No-one could suggest Eels hooker Cameron King hasn't worked hard for his latest opportunity.
In a career ravaged by injuries, a full 733 days after he played his 21st NRL game, King finally played his 22nd.
Eighteen months after leaving North Queensland for Parramatta with 17 starts at the Dragons and four over two years at the Cowboys, he made a long-awaited Eels debut last week.
For a club that last year was forced to part ways with Blues hooker Nathan Peats due to the former administration's salary cap sins then lost their top two hookers Isaac De Gois (concussion) and Kaysa Pritchard (knee) to season-ending injuries, the formerly injury-prone King was the last man standing.
Throw away your Steven Bradbury comparisons though; King is an NRL-calibre player.
Speaking to media after his long-awaited return – a golden point 13-12 win over Canterbury last Thursday in which King made 31 tackles (with none missed), as well as providing excellent service and a few pinpoint kicks from dummy-half – the Wagga Kangaroos junior admitted it was a nervous fortnight since Pritchard was injured but seemed relieved more than anything to be back in the top grade.
"It's been a long time," King smiled in the ANZ Stadium sheds as friends and family of the team – and even retired Eel Danny Wicks – milled around to share in the excitement of a push towards a return to finals football.
"There's probably been times I wasn't sure whether I'd get back to this level. It was an emotional week. I was just trying to keep a lid on it during the week," he added.
Asked to relay just how many setbacks he's had, King had no trouble reeling off the mental checklist.
"In 2010 I did my shoulder; 2011 I did my pec; 2012 I was in and out of first grade, broke my thumb and did my medial. In 2013 I was either in first grade or injured; I did my medial Round 4, came back then did my shoulder and was out for the rest of the year.
"2014 was when I moved to the Cowboys and my second game for the Cowboys did my ACL so that put me behind the eight-ball and I knew at the back end of 2015 that I was going to be moving on."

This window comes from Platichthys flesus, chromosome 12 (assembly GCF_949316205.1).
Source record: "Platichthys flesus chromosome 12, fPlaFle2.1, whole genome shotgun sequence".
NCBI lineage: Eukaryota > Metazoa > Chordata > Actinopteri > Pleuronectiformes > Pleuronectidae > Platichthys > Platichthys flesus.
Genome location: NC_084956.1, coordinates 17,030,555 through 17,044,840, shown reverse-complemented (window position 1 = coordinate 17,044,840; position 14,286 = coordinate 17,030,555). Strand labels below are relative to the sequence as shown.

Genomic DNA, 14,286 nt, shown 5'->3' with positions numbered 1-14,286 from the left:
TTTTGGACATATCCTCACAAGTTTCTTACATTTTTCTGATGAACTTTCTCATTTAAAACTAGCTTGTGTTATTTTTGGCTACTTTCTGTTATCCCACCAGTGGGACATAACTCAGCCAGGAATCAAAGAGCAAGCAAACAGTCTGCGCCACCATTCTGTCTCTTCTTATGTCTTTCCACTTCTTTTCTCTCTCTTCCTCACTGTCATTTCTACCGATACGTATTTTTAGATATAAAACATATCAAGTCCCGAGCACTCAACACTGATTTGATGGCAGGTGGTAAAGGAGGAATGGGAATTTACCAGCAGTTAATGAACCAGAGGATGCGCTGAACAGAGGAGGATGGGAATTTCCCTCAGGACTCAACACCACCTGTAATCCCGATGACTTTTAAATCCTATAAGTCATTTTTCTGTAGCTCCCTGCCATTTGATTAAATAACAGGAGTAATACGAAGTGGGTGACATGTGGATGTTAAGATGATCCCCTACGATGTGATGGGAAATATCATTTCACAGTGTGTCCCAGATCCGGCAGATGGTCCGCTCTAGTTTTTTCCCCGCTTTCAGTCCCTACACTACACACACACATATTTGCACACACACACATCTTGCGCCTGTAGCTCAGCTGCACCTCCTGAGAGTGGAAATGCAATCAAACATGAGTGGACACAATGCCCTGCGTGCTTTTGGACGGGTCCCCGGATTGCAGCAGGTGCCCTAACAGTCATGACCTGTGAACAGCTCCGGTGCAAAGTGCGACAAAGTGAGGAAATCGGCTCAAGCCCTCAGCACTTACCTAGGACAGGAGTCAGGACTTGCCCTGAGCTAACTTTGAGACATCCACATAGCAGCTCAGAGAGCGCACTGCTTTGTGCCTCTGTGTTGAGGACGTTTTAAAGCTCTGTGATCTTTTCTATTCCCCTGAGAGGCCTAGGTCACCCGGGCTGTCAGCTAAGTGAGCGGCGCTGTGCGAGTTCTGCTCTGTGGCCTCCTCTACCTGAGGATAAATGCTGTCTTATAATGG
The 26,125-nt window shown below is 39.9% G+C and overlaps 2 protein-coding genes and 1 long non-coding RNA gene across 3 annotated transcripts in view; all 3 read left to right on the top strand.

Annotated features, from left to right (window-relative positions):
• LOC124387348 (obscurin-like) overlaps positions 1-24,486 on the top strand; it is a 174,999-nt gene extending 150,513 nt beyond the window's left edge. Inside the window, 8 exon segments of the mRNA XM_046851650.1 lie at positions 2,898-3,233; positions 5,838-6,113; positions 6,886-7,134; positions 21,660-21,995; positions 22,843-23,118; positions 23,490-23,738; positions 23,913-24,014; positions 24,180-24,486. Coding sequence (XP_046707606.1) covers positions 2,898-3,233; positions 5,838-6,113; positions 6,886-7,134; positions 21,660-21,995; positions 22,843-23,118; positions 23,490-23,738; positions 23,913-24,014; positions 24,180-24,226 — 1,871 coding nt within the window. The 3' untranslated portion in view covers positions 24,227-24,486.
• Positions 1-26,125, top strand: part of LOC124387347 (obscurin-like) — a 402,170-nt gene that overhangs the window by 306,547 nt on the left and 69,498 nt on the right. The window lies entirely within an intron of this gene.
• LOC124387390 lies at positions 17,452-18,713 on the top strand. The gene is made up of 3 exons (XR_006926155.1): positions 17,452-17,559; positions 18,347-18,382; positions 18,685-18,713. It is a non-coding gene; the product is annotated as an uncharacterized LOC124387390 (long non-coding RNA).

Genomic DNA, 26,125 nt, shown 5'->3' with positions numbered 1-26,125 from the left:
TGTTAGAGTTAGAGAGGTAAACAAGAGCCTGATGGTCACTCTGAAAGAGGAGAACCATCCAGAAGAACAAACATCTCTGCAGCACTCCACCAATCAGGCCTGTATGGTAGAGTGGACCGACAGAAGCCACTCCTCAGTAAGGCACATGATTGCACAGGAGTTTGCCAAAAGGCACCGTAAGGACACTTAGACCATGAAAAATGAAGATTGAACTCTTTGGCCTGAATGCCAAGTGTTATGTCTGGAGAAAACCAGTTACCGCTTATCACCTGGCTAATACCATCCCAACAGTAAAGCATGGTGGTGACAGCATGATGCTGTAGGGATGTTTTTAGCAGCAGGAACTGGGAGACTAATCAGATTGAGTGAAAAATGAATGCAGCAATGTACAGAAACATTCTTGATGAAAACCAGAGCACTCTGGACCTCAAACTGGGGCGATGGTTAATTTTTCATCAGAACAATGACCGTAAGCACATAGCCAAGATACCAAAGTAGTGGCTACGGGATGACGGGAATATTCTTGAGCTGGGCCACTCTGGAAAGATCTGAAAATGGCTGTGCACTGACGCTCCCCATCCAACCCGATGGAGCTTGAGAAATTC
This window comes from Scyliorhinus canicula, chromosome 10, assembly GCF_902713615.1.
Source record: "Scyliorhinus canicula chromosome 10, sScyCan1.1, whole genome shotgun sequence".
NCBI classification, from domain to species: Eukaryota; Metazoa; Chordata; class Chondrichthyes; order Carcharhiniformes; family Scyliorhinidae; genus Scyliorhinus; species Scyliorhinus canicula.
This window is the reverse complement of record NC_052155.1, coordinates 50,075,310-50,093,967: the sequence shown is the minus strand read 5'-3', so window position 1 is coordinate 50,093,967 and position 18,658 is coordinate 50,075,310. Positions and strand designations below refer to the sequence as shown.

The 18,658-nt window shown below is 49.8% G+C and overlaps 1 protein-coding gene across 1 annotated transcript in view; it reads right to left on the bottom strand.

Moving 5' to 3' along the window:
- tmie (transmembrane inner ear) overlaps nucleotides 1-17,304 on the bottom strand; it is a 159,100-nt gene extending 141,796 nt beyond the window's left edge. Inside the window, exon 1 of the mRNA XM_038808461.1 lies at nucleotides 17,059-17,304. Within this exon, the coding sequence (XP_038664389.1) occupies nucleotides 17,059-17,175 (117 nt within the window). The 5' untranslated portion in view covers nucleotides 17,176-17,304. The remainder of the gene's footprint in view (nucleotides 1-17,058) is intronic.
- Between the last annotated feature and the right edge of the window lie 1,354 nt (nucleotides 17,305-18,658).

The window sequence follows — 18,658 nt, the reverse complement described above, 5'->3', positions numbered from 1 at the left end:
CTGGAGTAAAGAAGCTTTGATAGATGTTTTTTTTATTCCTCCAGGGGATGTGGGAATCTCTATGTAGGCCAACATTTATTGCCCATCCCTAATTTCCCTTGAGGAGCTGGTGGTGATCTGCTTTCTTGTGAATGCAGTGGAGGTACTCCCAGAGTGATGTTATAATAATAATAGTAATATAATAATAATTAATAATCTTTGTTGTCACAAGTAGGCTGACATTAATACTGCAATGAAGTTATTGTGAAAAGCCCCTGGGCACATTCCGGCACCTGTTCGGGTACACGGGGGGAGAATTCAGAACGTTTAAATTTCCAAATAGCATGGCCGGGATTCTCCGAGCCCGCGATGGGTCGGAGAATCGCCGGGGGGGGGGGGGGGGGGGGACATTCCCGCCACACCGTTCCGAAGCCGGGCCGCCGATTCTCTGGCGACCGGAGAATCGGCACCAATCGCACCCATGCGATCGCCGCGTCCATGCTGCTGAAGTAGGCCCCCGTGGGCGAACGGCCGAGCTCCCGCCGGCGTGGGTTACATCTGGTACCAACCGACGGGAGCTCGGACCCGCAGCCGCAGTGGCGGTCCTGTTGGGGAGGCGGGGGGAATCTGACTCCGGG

To add insult to an absolute shopping list of injuries, King was denied a return to NRL action last year amid a late-season spate of injuries by the club's second-tier salary cap issues.
"That was frustrating but [coach] Brad [Arthur] was really good about that, he's really honest and that's all I can ask," King recalled.
"He told me what the situation was and it was out of my control so I just focused on playing good footy for Wenty (Eels Intrust Super Premiership team Wentworthville) and having a good pre-season."
After so many interrupted seasons, King said the past year and a half at Parramatta has at least allowed him to play regular football, even if it has been in reserve grade. Knowing he was good enough for the top grade and biding his time was hard, he admitted, but self pity never got anyone anywhere.
"It was tough. But if you sit around kicking stones you're not going to be playing good footy and when that opportunity comes you won't get picked anyway," he said.
"It is hard but the best thing I can do is try and play my best footy every week no matter where I'm playing. If I get an opportunity like this I'll try and take it."
The ACL injury early on in his Cowboys career was probably the lowest point, King said, compounded by the distance between himself and his support base at the time.
"I think 2014 at the Cowboys [was the hardest time]," he said.
"I was new at the club and I'd worked really hard to get into the first grade team and my second game, that was when I first did my knee and that was probably the hardest point.
"Being up there away from family and little things like that. Like I said I have great family and great friends around me who are always there and would call on me every day. That was probably the lowest point.
"There was definitely times where self-doubt and things like that [crept in] but I've got a good family around me, good partner, really good friends and I just knew if I kept working and refused to give up I might get another chance."
That chance has now arrived. Assuming King stays injury-free – touch wood – that blue and gold No.9 jersey is his for the rest of the year. And at just 25, he believes his best footy is in front of him.
"That's probably what's kept me going – I feel like personally my best footy is still in front of me," he said.
"The most back to back first grade games I've played is about five. I feel like if I could get on a good run and stay healthy that my best footy is still in front of me."